They can read. He cannot. They can play football. He cannot.
Christian cannot do these things because he has cataracts. His father, Adado, explains,“I noticed when he was three years old that Christian had a problem . We would ask him to pick things up , and he would feel around on the table or the floor until eventually identifying the item.”
Christian has attended school for only one year. He is unable to read the chalkboard, and it is hard for him to focus and to learn. But his father felt it was important that he attend school. Adado says, “He is struggling to learn things , and he is slow, but I wanted him to be around others his age. I didn't want him to miss out on an education . ”
Then, a light shone through the darkness. A man who lived near Adado in Lomé had just received eye surgery for free. The man told Adado and Christian about Mercy Ships and where to go for screening.
“Free surgery ?” Adado thought. “Could this be true?”
Adado and Christian went to the patient screening site and saw an eye specialist. They were then sent to the Mercy Ships Hospitality Center. An eye tech team performed an external and internal eye examination to determine the appropriateness of surgery. They confirmed that Christian had cataracts in both eyes … and he was a candidate for surgery! He was given a priceless, bright yellow appointment card with a date for surgery.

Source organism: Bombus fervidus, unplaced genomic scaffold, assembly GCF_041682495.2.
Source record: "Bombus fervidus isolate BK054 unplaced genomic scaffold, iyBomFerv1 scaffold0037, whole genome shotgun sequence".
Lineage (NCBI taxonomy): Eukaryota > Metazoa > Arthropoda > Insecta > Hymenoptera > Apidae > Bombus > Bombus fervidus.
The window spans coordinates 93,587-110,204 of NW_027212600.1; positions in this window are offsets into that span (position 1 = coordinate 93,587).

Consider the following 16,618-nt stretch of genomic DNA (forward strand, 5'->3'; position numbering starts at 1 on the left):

Christian Akakpovi doing crafts in the ward before his cataract surgery.
Christian with fellow patient Gafar Alassani (center) as the kids play around in D ward. Gafar had a large tumor removed on the right side of his face. Mercy Yovo, left, was having cataract surgery on her right eye.
Adado says, “I couldn't believe it. For so long we had spent all the money we had to find help for Christian. I didn't work for days on end while in hospitals waiting with him. Now, he will get help , and I am so thankful.”
Cataracts in West Africa tend to be very dense due to the intense sunlight and the lack of adequate eye care. Dr. Glenn Strauss is an expert on African cataracts and has been working with Mercy Ships for 13 years. He has developed a team onboard the Africa Mercy that is able to perform, on average, 20 surgeries per day!
Christian is rolled out of surgery and begins recovery.
Christian's father, Adado, waits patiently for Christian to recover from cataract surgery.
Just one day after surgery, Christian was feeling upbeat. He was coloring a picture with his father and playing with other kids in the ward. Adado looked at his son and said, “Christian, can you see? What is the nurse wearing?”
Big smiles now that Christian can see clearly!Christian looked up at Mercy Ships Charge Nurse, Ali Chandra, and said, “Yes. I can see. She has a blue band on her head and a blue top.”
Ali stood in her bright blue scrubs and blue headband, nodding her head and smiling. “Yep , h e can see!” she said. “Dr. Glenn has done it again.”
Mercy (left) and Christian (right) get ready to leave the ward on discharge day. They have both received successful cataract surgeries on the Africa Mercy !
Story by Claire Bufe Edited by Nancy Predaina